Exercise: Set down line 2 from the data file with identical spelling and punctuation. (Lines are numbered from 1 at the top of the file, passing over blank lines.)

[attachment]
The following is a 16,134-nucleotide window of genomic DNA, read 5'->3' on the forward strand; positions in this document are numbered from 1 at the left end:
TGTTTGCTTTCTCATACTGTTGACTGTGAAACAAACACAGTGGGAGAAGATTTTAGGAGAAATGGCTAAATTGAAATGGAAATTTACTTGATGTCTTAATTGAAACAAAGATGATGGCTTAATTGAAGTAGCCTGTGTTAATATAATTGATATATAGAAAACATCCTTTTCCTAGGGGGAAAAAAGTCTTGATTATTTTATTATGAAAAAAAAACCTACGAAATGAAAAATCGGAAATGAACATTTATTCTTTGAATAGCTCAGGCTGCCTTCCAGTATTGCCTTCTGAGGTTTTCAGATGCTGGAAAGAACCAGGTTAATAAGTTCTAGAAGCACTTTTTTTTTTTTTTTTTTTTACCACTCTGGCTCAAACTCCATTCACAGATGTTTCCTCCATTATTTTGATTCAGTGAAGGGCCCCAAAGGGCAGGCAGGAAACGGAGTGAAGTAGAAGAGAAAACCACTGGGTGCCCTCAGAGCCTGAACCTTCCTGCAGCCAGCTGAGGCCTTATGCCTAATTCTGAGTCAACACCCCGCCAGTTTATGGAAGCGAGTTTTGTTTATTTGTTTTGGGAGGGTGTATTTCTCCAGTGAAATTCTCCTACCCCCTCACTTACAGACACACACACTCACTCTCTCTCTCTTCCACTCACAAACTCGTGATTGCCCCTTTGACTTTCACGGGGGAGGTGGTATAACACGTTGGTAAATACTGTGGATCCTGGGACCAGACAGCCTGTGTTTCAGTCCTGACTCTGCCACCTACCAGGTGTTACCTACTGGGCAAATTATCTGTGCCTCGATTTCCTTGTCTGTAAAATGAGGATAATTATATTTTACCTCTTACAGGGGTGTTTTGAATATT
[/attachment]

TGTTTGCTTTCTCATACTGTTGACTGTGAAACAAACACAGTGGGAGAAGATTTTAGGAGAAATGGCTAAATTGAAATGGAAATTTACTTGATGTCTTAATTGAAACAAAGATGATGGCTTAATTGAAGTAGCCTGTGTTAATATAATTGATATATAGAAAACATCCTTTTCCTAGGGGGAAAAAAGTCTTGATTATTTTATTATGAAAAAAAAACCTACGAAATGAAAAATCGGAAATGAACATTTATTCTTTGAATAGCTCAGGCTGCCTTCCAGTATTGCCTTCTGAGGTTTTCAGATGCTGGAAAGAACCAGGTTAATAAGTTCTAGAAGCACTTTTTTTTTTTTTTTTTTTTACCACTCTGGCTCAAACTCCATTCACAGATGTTTCCTCCATTATTTTGATTCAGTGAAGGGCCCCAAAGGGCAGGCAGGAAACGGAGTGAAGTAGAAGAGAAAACCACTGGGTGCCCTCAGAGCCTGAACCTTCCTGCAGCCAGCTGAGGCCTTATGCCTAATTCTGAGTCAACACCCCGCCAGTTTATGGAAGCGAGTTTTGTTTATTTGTTTTGGGAGGGTGTATTTCTCCAGTGAAATTCTCCTACCCCCTCACTTACAGACACACACACTCACTCTCTCTCTCTTCCACTCACAAACTCGTGATTGCCCCTTTGACTTTCACGGGGGAGGTGGTATAACACGTTGGTAAATACTGTGGATCCTGGGACCAGACAGCCTGTGTTTCAGTCCTGACTCTGCCACCTACCAGGTGTTACCTACTGGGCAAATTATCTGTGCCTCGATTTCCTTGTCTGTAAAATGAGGATAATTATATTTTACCTCTTACAGGGGTGTTTTGAATATT